The global effort to eliminate onchocerciasis (river blindness) is driven by close collaboration between research and public health agencies. Researchers seek answers to real-life problems faced by health workers in the field. Health strategies are refined by research findings. Such synergy is a major reason behind achievements attained so far in reaching over 55 million Africans with treatment – and elimination of onchocerciasis as a public health problem.
Since its foundation, the Special Programme for Research and Training in Tropical Diseases (TDR) has been a driving force behind this special research/control partnership, initially in collaborations with the Onchocerciasis Control Programme (OCP) in West Africa and now with the African Progamme for Onchocerciasis Control (APOC).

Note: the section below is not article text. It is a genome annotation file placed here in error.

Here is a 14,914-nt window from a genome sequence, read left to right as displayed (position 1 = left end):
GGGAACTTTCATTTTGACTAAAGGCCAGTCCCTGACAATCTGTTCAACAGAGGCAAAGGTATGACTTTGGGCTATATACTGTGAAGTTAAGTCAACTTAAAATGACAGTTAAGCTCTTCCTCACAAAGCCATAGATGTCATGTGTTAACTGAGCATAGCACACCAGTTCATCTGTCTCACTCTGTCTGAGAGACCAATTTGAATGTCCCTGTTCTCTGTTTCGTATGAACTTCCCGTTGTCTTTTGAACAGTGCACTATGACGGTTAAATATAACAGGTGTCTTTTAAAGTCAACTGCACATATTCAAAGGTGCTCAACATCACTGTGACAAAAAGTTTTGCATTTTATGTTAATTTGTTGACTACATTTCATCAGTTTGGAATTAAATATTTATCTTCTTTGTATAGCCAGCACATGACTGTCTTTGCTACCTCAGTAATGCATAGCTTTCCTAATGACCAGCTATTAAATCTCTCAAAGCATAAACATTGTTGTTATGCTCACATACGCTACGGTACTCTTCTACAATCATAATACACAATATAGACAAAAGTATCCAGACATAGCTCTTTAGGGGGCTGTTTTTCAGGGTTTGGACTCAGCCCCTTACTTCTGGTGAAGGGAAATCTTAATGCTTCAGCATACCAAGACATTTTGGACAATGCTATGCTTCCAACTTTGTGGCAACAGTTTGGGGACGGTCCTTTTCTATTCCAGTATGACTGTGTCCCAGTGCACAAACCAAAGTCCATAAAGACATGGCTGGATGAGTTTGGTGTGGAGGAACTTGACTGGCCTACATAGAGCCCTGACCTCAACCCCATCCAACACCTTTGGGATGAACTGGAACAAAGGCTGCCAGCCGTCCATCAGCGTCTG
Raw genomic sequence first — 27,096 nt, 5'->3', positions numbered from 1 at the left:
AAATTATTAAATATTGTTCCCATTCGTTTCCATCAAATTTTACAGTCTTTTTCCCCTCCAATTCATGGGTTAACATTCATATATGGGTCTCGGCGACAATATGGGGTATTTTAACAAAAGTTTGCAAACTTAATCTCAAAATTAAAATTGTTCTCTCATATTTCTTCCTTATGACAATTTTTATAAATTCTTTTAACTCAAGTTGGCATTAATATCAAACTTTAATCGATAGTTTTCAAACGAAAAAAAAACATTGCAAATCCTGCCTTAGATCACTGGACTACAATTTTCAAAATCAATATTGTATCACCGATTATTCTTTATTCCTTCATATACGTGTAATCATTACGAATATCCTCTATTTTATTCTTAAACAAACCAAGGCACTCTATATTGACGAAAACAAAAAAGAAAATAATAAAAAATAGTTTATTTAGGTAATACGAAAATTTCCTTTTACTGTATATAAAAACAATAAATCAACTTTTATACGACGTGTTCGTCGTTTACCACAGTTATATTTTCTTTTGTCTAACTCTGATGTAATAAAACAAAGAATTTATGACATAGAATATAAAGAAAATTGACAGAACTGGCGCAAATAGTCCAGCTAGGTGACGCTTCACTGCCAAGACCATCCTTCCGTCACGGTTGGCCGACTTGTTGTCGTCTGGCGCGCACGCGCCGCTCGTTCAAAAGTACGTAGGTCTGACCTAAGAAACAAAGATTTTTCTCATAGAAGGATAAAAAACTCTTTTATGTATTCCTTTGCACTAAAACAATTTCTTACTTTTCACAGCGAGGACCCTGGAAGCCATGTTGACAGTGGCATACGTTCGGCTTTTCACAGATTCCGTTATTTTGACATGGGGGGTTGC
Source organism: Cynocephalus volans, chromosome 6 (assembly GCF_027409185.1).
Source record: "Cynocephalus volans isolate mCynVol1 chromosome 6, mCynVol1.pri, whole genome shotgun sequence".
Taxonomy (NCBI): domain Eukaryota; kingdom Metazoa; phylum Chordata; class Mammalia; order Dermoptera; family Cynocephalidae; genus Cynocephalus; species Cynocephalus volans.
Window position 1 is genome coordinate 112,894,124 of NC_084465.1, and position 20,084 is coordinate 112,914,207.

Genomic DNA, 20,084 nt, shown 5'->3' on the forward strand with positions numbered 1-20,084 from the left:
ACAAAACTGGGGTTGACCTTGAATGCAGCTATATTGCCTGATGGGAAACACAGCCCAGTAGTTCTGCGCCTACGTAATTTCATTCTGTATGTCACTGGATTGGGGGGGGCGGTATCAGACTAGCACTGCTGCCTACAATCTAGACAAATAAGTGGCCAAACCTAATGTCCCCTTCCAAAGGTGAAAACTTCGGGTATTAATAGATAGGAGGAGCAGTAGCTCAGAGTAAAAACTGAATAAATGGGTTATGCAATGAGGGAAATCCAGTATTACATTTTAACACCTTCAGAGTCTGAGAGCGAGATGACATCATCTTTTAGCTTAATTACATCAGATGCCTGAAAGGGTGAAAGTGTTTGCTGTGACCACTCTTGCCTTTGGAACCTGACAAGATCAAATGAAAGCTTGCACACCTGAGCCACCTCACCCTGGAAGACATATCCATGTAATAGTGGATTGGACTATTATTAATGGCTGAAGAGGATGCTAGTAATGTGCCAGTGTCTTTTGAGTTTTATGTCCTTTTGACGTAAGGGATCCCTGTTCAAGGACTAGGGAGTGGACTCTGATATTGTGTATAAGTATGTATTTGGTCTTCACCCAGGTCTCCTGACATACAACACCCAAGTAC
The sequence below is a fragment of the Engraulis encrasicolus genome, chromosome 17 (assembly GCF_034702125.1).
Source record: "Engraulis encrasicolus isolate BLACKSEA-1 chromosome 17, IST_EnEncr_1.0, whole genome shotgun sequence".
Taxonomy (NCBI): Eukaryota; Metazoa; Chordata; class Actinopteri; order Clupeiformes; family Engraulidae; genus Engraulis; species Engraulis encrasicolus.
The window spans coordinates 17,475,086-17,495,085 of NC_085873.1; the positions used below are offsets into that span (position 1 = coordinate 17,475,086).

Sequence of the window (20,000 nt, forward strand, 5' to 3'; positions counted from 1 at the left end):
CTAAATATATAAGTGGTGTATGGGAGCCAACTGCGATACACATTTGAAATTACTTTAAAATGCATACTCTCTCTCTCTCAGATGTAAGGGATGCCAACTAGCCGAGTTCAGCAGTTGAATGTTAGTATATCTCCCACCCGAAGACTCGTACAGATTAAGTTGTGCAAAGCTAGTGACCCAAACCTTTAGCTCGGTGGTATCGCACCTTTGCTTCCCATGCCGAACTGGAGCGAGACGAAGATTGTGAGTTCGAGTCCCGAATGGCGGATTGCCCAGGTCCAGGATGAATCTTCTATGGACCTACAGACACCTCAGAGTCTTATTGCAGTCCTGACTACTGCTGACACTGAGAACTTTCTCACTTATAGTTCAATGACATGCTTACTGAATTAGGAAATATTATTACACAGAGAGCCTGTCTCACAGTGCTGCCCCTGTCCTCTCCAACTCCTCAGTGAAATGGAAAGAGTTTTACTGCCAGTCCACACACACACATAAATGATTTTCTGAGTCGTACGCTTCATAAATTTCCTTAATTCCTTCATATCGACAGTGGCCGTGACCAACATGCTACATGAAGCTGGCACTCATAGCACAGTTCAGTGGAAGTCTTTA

Evidence from TDR-sponsored research has guided control strategies — from choice of drugs (ivermectin) to rapid epidemiological assessment (RAPLOA, REMO), and community-directed treatment. TDR also has supported the training of a critical corps of African researchers, now leaders in their field. Featured here are highlights of this history from TDR’s recent publication Making a Difference, 30 Years of Research and Capacity Building in Tropical Diseases.
World Health Organization, Geneva. ISBN: 978 92 4 159625 1, 20 pp.